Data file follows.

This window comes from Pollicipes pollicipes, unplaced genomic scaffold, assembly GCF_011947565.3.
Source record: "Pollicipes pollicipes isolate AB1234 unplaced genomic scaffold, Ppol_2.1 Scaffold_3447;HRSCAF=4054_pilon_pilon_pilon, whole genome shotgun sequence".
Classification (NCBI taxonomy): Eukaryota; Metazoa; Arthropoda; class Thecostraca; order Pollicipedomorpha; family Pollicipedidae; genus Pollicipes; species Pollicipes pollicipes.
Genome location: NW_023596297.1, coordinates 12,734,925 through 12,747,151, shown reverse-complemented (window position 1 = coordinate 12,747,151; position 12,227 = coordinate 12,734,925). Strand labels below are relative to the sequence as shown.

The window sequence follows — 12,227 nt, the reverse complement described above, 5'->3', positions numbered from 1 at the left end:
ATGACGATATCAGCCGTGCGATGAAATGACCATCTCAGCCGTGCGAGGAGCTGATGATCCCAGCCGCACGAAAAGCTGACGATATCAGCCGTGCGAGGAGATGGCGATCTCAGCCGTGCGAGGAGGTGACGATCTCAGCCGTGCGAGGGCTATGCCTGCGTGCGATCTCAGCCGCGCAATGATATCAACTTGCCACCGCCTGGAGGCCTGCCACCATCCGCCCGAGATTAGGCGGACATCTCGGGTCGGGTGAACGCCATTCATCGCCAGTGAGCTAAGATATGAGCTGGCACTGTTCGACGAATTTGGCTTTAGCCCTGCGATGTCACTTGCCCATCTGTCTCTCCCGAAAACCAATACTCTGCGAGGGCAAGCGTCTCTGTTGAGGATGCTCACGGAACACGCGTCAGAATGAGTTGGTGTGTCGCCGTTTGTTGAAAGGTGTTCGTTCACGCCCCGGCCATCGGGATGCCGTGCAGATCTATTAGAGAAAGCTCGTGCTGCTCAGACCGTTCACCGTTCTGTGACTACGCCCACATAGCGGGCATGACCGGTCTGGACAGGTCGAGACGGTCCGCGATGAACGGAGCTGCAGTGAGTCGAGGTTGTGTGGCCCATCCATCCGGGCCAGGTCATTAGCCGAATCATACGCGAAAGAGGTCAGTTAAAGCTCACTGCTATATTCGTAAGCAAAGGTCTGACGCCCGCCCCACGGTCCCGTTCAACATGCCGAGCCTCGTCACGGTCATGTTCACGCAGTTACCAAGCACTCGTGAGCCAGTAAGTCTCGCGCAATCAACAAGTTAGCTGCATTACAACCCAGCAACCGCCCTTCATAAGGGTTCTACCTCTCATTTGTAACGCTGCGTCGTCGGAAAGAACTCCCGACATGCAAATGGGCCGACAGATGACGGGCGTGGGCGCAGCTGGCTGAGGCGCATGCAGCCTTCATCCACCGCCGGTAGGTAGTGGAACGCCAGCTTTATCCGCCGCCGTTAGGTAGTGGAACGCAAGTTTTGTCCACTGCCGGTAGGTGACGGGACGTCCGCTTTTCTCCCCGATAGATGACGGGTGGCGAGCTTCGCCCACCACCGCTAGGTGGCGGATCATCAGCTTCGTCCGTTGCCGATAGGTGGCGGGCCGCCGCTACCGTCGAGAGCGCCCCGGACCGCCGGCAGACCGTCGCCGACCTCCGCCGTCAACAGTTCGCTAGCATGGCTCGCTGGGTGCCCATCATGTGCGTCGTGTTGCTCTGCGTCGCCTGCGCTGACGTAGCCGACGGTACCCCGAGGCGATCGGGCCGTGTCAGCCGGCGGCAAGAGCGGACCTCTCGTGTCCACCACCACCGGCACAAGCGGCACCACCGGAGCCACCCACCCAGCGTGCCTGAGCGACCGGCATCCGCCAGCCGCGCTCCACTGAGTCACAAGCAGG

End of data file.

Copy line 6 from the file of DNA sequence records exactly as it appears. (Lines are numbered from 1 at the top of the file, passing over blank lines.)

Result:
ATGACGATATCAGCCGTGCGATGAAATGACCATCTCAGCCGTGCGAGGAGCTGATGATCCCAGCCGCACGAAAAGCTGACGATATCAGCCGTGCGAGGAGATGGCGATCTCAGCCGTGCGAGGAGGTGACGATCTCAGCCGTGCGAGGGCTATGCCTGCGTGCGATCTCAGCCGCGCAATGATATCAACTTGCCACCGCCTGGAGGCCTGCCACCATCCGCCCGAGATTAGGCGGACATCTCGGGTCGGGTGAACGCCATTCATCGCCAGTGAGCTAAGATATGAGCTGGCACTGTTCGACGAATTTGGCTTTAGCCCTGCGATGTCACTTGCCCATCTGTCTCTCCCGAAAACCAATACTCTGCGAGGGCAAGCGTCTCTGTTGAGGATGCTCACGGAACACGCGTCAGAATGAGTTGGTGTGTCGCCGTTTGTTGAAAGGTGTTCGTTCACGCCCCGGCCATCGGGATGCCGTGCAGATCTATTAGAGAAAGCTCGTGCTGCTCAGACCGTTCACCGTTCTGTGACTACGCCCACATAGCGGGCATGACCGGTCTGGACAGGTCGAGACGGTCCGCGATGAACGGAGCTGCAGTGAGTCGAGGTTGTGTGGCCCATCCATCCGGGCCAGGTCATTAGCCGAATCATACGCGAAAGAGGTCAGTTAAAGCTCACTGCTATATTCGTAAGCAAAGGTCTGACGCCCGCCCCACGGTCCCGTTCAACATGCCGAGCCTCGTCACGGTCATGTTCACGCAGTTACCAAGCACTCGTGAGCCAGTAAGTCTCGCGCAATCAACAAGTTAGCTGCATTACAACCCAGCAACCGCCCTTCATAAGGGTTCTACCTCTCATTTGTAACGCTGCGTCGTCGGAAAGAACTCCCGACATGCAAATGGGCCGACAGATGACGGGCGTGGGCGCAGCTGGCTGAGGCGCATGCAGCCTTCATCCACCGCCGGTAGGTAGTGGAACGCCAGCTTTATCCGCCGCCGTTAGGTAGTGGAACGCAAGTTTTGTCCACTGCCGGTAGGTGACGGGACGTCCGCTTTTCTCCCCGATAGATGACGGGTGGCGAGCTTCGCCCACCACCGCTAGGTGGCGGATCATCAGCTTCGTCCGTTGCCGATAGGTGGCGGGCCGCCGCTACCGTCGAGAGCGCCCCGGACCGCCGGCAGACCGTCGCCGACCTCCGCCGTCAACAGTTCGCTAGCATGGCTCGCTGGGTGCCCATCATGTGCGTCGTGTTGCTCTGCGTCGCCTGCGCTGACGTAGCCGACGGTACCCCGAGGCGATCGGGCCGTGTCAGCCGGCGGCAAGAGCGGACCTCTCGTGTCCACCACCACCGGCACAAGCGGCACCACCGGAGCCACCCACCCAGCGTGCCTGAGCGACCGGCATCCGCCAGCCGCGCTCCACTGAGTCACAAGCAGG